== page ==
The administration’s pressure on the Palestinians through withholding a portion of U.S. economic aid, and calling into question the continuity of the Palestine Liberation Organization or its representation in Washington, did not succeed in swaying the Palestinian leadership. While Arab countries attempted to contain bursts of public discontent in response to the relocation of the U.S. embassy to Jerusalem, Egyptians, Jordanians, and Saudis, publicly and privately, suggested that such a decision had made it significantly more difficult to support the American proposals. Jordan’s King Abdullah attributed the recent domestic disturbances to instigation by unnamed foreign elements as retribution for his refusal to soften his stand on Jerusalem.
Although still unannounced, it seems that the administration’s proposals are undergoing revision in response to the misgivings voiced in the region. Among the changes being considered is the establishment of a “Palestinian capital” in Jerusalem centered on the Abu Dis suburb, and ensuring freedom of religious expression for everyone in the Old City. Additional Palestinian access to territories in Area C of the West Bank in the Jordan Valley, but without territorial contiguity, appears to be another idea. Other ideas include international compensation for Palestinian refugees in exchange for dropping the demand for their “right of return,” direct economic incentives for Palestinians in Gaza and the West Bank, and potentially, joint economic zones with neighboring states. All outstanding details regarding final borders and the actual nature of the governing Palestinian authority would be left for future negotiations including the possibility of a two-state solution if agreed upon.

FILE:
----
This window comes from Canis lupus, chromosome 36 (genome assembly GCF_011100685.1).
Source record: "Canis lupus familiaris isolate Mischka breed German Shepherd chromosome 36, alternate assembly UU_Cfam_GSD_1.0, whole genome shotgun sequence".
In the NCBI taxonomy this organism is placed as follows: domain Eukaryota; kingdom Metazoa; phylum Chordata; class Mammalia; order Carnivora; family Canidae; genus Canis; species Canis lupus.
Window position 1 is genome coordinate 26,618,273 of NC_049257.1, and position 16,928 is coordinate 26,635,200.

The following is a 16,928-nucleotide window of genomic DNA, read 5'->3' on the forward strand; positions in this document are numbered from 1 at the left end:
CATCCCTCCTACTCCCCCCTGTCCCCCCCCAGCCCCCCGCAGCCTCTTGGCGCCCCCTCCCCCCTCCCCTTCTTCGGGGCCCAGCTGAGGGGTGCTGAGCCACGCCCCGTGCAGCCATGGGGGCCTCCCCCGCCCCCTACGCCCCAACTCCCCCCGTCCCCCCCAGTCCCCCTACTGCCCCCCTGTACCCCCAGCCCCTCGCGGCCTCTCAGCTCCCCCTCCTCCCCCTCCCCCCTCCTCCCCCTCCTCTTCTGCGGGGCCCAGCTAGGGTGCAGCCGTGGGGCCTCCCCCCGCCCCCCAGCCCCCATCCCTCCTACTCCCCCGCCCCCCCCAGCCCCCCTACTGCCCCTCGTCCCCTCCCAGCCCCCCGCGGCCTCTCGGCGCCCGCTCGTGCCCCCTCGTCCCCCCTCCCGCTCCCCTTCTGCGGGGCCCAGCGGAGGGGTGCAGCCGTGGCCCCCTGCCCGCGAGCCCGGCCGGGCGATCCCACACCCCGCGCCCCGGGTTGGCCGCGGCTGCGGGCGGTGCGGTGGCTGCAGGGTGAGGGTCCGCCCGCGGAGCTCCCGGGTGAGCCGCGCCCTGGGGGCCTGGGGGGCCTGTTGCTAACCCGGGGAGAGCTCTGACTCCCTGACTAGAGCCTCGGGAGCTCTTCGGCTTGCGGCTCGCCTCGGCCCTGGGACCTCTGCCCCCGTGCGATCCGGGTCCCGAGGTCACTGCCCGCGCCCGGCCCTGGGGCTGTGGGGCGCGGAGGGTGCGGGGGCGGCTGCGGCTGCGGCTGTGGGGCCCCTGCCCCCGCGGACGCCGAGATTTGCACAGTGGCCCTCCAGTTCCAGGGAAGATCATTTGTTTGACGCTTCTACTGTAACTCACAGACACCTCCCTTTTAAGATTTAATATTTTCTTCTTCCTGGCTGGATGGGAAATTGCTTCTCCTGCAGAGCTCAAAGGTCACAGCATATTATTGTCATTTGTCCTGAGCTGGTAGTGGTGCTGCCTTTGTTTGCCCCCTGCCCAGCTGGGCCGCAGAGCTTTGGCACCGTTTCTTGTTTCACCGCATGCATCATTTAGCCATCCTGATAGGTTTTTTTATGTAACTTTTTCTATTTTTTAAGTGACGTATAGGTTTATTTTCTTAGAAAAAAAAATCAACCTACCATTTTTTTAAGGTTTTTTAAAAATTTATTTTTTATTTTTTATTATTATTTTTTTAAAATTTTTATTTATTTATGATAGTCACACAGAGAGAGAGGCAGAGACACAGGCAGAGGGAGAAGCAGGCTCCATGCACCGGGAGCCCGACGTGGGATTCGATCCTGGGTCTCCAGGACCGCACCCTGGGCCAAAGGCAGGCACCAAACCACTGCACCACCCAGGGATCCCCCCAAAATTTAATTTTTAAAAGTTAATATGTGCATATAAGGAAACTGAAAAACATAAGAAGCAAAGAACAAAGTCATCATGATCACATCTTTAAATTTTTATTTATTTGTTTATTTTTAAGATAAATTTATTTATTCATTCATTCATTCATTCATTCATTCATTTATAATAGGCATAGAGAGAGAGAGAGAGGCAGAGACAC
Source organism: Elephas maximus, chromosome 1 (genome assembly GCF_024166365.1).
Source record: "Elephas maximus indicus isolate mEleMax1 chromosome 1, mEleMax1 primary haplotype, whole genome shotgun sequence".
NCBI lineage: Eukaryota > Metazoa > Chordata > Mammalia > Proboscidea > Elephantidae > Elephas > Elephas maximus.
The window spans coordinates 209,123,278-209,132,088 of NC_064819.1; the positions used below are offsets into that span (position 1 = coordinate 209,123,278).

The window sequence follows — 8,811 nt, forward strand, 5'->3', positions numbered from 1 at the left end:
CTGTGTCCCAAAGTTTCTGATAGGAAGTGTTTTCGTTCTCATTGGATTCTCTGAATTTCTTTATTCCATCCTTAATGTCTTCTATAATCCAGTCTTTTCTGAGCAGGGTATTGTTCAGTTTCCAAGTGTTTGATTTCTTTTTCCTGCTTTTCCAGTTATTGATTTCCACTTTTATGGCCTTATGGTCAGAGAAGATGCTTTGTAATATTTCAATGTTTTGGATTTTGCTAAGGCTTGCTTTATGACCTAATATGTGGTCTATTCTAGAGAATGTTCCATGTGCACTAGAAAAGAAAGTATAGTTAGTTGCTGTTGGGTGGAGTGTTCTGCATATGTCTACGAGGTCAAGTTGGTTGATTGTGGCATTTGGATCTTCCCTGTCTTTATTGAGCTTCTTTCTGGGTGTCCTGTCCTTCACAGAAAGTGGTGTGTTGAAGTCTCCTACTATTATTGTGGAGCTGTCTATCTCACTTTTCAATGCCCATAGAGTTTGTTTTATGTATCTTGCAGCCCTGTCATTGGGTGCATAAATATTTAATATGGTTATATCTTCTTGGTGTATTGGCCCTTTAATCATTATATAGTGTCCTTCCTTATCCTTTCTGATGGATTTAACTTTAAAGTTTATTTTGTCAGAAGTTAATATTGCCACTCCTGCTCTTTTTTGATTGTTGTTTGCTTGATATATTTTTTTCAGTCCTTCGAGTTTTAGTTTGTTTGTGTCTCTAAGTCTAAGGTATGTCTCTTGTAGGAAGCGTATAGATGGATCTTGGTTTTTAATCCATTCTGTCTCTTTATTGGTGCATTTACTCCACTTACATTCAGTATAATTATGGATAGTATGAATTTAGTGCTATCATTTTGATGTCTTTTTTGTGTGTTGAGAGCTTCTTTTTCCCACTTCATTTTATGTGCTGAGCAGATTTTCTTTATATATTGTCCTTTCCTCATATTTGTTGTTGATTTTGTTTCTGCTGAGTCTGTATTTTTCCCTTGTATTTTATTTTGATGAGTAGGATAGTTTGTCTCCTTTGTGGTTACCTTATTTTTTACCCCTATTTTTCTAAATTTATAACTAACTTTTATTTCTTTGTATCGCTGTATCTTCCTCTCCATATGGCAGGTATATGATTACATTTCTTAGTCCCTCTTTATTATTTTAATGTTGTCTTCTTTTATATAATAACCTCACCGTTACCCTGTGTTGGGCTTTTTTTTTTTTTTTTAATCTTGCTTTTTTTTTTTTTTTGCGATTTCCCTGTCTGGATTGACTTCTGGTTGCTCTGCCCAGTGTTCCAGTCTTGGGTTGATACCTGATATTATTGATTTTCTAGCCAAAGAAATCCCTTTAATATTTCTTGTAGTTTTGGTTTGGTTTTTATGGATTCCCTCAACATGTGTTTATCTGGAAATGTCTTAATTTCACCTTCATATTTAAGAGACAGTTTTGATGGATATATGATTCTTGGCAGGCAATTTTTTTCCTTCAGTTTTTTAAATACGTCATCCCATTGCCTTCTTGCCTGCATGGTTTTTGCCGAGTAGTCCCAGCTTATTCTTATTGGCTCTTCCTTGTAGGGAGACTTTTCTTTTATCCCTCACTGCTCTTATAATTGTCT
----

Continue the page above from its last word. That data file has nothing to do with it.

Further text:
In exchange, Israel would maintain its control over the West Bank; its land and maritime security arrangements concerning Gaza would be recognized; and its position in Jerusalem would remain unchallenged. The absence of any reference to the 1967 borders in the U.S. proposals would pave the way for significant territorial adjustments—for example, the large settlement blocs in the West Bank and around Jerusalem that would be annexed by Israel. Implicitly this strategy would absolve Israel of any responsibility for return or compensation to Palestinian refugees. Moreover, the deal would resolutely confirm Israel’s right to absolute security through cooperation with its neighbors. Most importantly it would open the door for a wide-ranging normalization between Israel and the Arab World, before and not after, the conclusion of detailed negotiated agreements with the Palestinians and other Arabs as was originally stipulated in the Arab Peace Initiative adopted at the Beirut Summit in 2002.
The Trump administration expects the Arab countries to politically support these proposals by influencing the Palestinian authority, engaging more publicly with Israelis, and bankrolling the package of economic incentives. It would be presumptuous to draw conclusions on the consequences of the proposed “Deal of the Century” before such proposals are made public. They do, however, still seem to only offer Palestinians little hope for a better future in exchange for immediate concessions and incentives to Israel in the form of regional recognition. This is ironic given that Israel is the occupying power and the Palestinians are an occupied people seeking to realize their inherent right to achieve a state of their own. Changing these parameters would probably not be accepted by the Palestinians. It would also render the prospect of a broader Arab-Israeli peace through the settlement of Israel’s conflict with Syria and Lebanon almost delusional.
Nabil Fahmy, a former foreign minister of Egypt, is the founding dean of the School of Global Affairs and Public Policy at the American University in Cairo.